Many people don’t know that the name earthworm is a catch all term for a large group of tube-shaped, segmented worms. Many of these species can be found throughout the UK, often within a few metres of the surface.
Species of worms are most commonly hermaphroditic, possessing both eggs and sperm, which are most commonly exchanged on the surface, by entwining with each other. The young are born from small eggs, as miniature, perfectly formed versions of the adults. As you’d expect, no parental care is exhibited and within a few months the cycle will be repeated as the young develop their own reproductive organs. Maturity can most easily be distinguished by a saddle along the body, which will be wider and a darker colour than the rest of the body.
During their time underground they often consume organic materials such as decaying leaves and rotting vegetation.
Their skin exudes a lubricating fluid which in turn helps them travel through the soil, creating burrows and pathways, which can be helpful for aeration and stopping harmful gases from building up.
However in some places, worms have damaged the ecosystem by consuming the decaying vegetation which other insects and plants need to grow. Without the vital nutrients, huge levels of vegetation and insects have died off which, in turn has impacted all the way through the food chain. Meaning that although earthworms do a helpful job in the right circumstances, they should never be introduced to anywhere they are not endemic to, not even for gardening or composting.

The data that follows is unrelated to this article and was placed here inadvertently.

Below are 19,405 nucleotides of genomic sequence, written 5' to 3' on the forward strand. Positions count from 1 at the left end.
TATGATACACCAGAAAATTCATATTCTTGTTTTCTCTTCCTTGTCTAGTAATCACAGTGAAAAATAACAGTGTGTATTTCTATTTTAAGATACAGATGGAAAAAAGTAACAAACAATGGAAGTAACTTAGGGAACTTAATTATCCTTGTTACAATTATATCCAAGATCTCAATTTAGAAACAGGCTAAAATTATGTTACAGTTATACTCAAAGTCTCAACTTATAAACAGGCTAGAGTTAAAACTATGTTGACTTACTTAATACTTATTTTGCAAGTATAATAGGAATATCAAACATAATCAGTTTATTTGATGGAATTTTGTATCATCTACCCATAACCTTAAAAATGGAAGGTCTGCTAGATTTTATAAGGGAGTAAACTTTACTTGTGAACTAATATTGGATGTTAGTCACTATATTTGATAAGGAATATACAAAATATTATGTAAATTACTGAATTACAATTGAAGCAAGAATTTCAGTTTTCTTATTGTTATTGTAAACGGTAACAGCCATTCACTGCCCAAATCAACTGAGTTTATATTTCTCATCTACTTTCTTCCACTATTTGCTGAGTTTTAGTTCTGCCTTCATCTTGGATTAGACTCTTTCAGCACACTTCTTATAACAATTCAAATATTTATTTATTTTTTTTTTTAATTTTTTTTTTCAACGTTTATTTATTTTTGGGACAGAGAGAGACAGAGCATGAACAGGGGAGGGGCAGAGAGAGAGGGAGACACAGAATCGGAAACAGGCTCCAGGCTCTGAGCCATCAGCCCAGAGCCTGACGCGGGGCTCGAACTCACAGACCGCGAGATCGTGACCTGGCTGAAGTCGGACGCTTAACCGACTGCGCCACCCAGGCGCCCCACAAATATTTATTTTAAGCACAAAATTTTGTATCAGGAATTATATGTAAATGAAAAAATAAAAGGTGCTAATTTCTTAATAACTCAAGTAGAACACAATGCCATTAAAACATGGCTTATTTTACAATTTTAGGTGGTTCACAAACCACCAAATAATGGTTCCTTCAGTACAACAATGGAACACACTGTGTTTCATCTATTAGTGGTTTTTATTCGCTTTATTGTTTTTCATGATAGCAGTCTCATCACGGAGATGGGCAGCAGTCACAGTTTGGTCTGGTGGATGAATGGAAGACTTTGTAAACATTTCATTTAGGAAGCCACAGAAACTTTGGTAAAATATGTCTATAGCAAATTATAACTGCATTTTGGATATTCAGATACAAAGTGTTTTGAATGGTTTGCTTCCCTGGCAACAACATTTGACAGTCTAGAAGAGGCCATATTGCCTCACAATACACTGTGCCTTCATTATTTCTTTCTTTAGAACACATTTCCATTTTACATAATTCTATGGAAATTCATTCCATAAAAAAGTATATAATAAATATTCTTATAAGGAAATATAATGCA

To learn more about earth worms in the United Kingdom and have a go identifying the species in your own garden, follow this link to opals key to common British earthworms.Opal’s Guide to Identifying British Earthworms
Along with a heavy interest in Aquatics, birds and ecology. Alexander now directs a large deal of energy attempting to re-educate the public about aquatics and promoting the conservation of a range of wildlife species.